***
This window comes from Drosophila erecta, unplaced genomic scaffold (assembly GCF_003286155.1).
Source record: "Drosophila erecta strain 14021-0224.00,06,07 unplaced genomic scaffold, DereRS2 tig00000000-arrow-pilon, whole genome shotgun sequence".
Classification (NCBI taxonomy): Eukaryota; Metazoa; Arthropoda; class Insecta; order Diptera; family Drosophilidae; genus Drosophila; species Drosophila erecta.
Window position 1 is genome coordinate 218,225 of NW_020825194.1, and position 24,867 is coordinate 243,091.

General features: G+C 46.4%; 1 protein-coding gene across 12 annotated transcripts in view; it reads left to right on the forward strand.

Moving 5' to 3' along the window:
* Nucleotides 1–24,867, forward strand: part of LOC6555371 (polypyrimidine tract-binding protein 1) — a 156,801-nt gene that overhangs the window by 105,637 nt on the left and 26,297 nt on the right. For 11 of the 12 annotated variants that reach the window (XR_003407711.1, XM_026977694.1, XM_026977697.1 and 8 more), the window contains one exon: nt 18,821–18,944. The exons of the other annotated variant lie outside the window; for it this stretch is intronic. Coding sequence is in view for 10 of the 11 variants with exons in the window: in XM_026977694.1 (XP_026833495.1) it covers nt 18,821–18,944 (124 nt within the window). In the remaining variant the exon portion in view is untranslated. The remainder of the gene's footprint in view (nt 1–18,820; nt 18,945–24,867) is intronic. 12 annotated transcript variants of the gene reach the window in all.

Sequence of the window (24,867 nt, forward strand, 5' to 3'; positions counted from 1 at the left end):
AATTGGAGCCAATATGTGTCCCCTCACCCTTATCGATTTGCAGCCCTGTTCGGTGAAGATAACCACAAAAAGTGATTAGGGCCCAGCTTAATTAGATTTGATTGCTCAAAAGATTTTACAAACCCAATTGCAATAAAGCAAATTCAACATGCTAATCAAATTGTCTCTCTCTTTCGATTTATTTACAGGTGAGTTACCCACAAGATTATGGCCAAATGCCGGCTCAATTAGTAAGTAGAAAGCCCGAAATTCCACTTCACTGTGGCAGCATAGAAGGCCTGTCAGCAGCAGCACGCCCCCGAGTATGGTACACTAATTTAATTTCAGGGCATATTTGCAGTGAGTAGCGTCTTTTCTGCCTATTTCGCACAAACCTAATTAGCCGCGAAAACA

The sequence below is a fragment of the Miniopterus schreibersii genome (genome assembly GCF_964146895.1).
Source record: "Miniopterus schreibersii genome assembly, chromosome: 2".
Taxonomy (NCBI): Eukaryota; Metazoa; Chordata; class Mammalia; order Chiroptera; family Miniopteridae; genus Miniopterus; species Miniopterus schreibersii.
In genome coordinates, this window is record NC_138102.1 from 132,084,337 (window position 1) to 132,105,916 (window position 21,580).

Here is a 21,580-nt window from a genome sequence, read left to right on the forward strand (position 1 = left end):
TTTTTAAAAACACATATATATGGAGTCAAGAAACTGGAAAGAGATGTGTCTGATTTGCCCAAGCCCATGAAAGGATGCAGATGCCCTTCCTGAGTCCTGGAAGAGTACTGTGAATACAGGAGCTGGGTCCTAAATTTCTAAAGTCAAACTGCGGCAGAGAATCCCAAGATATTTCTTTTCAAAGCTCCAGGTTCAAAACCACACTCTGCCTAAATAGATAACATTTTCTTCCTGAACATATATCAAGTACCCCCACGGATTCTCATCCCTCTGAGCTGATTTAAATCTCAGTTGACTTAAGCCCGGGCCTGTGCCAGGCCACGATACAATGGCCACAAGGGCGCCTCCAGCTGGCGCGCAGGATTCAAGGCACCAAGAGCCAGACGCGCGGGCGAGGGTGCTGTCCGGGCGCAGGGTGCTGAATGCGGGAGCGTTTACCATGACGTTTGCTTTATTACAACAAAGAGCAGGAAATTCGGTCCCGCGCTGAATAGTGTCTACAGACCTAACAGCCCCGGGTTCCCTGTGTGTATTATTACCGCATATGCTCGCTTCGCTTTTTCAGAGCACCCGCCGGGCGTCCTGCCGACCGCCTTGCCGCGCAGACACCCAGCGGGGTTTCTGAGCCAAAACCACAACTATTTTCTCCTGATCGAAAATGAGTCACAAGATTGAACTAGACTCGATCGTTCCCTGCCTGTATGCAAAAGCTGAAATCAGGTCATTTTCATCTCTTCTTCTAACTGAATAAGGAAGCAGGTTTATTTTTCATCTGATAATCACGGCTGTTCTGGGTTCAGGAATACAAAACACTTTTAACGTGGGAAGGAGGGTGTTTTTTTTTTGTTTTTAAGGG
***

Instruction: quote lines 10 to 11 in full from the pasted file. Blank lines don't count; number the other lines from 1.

The sequence below is a fragment of the Miniopterus schreibersii genome (genome assembly GCF_964146895.1).
Source record: "Miniopterus schreibersii genome assembly, chromosome: 2".